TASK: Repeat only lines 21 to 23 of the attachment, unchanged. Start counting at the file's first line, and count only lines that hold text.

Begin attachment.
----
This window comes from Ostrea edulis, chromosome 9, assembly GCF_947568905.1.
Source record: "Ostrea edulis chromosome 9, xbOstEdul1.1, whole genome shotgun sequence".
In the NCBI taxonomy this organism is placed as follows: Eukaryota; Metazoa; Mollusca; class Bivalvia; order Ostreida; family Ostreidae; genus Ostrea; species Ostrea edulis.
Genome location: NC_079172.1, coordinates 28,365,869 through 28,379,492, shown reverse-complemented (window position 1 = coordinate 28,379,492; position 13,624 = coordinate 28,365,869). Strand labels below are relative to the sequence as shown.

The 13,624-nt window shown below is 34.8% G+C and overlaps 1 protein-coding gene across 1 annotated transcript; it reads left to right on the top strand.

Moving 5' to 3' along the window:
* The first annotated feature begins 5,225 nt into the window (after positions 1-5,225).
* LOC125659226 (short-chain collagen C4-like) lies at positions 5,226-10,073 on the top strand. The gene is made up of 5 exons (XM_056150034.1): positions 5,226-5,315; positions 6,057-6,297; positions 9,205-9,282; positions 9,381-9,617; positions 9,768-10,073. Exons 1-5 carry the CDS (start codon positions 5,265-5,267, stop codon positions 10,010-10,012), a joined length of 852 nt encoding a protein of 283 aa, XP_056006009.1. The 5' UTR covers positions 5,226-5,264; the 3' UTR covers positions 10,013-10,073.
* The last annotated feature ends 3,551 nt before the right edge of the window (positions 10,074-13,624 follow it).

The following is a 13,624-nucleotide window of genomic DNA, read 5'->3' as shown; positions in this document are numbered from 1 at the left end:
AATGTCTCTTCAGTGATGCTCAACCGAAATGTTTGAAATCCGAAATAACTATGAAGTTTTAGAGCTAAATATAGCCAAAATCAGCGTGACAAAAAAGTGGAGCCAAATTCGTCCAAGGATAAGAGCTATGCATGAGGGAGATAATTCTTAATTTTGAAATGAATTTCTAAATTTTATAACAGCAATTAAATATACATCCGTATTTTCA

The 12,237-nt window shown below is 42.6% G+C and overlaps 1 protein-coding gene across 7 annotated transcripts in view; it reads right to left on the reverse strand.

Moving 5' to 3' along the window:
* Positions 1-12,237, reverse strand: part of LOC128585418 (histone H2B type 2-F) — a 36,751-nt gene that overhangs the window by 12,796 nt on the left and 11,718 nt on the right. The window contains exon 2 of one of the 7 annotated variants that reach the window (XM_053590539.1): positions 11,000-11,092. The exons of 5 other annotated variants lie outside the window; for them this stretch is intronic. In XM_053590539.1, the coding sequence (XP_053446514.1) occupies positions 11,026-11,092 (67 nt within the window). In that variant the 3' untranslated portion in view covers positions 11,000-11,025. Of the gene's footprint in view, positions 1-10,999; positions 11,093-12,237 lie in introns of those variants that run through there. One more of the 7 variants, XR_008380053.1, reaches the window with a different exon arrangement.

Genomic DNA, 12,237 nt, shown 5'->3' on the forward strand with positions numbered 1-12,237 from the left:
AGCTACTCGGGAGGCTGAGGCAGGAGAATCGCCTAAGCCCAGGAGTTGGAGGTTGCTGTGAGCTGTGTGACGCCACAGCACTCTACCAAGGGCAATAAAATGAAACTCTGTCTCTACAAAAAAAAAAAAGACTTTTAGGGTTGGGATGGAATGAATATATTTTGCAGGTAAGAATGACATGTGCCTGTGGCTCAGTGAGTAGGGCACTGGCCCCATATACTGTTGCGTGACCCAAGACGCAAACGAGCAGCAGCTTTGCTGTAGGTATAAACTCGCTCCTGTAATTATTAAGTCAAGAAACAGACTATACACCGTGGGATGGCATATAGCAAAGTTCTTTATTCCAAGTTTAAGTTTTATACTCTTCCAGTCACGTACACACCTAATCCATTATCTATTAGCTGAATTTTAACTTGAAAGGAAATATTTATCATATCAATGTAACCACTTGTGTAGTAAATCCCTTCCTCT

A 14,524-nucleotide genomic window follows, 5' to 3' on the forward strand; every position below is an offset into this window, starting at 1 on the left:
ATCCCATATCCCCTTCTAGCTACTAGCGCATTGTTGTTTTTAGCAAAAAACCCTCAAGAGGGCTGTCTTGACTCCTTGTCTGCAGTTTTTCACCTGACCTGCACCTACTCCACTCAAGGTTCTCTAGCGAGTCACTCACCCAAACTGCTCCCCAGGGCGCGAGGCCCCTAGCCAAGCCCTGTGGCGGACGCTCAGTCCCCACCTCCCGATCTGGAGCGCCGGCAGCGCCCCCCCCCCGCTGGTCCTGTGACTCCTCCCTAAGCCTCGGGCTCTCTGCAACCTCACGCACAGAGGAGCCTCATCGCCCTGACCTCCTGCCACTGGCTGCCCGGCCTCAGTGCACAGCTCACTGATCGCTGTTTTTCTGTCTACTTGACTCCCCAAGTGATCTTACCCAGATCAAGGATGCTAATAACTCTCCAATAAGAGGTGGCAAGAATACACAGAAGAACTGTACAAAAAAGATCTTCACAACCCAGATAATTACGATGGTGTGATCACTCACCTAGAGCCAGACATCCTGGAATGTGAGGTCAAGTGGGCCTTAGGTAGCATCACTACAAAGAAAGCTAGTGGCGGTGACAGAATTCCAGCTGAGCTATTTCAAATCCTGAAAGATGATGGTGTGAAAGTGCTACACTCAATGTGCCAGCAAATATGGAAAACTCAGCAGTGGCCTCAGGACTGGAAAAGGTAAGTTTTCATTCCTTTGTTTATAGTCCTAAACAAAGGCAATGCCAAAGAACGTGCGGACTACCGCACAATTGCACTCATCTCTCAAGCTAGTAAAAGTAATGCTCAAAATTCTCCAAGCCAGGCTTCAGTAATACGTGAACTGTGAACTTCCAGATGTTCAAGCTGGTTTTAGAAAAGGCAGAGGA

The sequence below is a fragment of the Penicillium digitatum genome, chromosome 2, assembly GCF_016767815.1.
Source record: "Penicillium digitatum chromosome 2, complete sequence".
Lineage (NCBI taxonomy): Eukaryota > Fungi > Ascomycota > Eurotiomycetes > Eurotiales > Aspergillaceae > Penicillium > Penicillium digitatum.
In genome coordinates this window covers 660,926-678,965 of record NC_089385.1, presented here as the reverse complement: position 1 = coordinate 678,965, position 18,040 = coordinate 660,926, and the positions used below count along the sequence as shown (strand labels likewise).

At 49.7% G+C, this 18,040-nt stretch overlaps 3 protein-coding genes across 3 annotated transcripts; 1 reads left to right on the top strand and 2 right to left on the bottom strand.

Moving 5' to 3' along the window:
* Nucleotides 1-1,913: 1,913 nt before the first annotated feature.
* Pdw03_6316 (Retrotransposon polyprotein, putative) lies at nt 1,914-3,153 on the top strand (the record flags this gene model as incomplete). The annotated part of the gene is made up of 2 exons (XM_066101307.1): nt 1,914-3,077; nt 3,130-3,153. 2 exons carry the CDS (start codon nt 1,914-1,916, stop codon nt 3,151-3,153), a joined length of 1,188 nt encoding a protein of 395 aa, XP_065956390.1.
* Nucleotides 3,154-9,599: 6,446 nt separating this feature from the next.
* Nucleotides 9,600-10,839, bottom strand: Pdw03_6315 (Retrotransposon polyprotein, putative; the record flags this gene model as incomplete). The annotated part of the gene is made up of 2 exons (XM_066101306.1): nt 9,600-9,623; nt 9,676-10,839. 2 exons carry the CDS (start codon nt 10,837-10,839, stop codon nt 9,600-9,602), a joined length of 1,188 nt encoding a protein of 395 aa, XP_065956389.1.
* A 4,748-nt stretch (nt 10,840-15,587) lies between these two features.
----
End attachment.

Lineage (NCBI taxonomy): Eukaryota > Fungi > Ascomycota > Eurotiomycetes > Eurotiales > Aspergillaceae > Penicillium > Penicillium digitatum.
In genome coordinates this window covers 660,926-678,965 of record NC_089385.1, presented here as the reverse complement: position 1 = coordinate 678,965, position 18,040 = coordinate 660,926, and the positions used below count along the sequence as shown (strand labels likewise).

At 49.7% G+C, this 18,040-nt stretch overlaps 3 protein-coding genes across 3 annotated transcripts; 1 reads left to right on the top strand and 2 right to left on the bottom strand.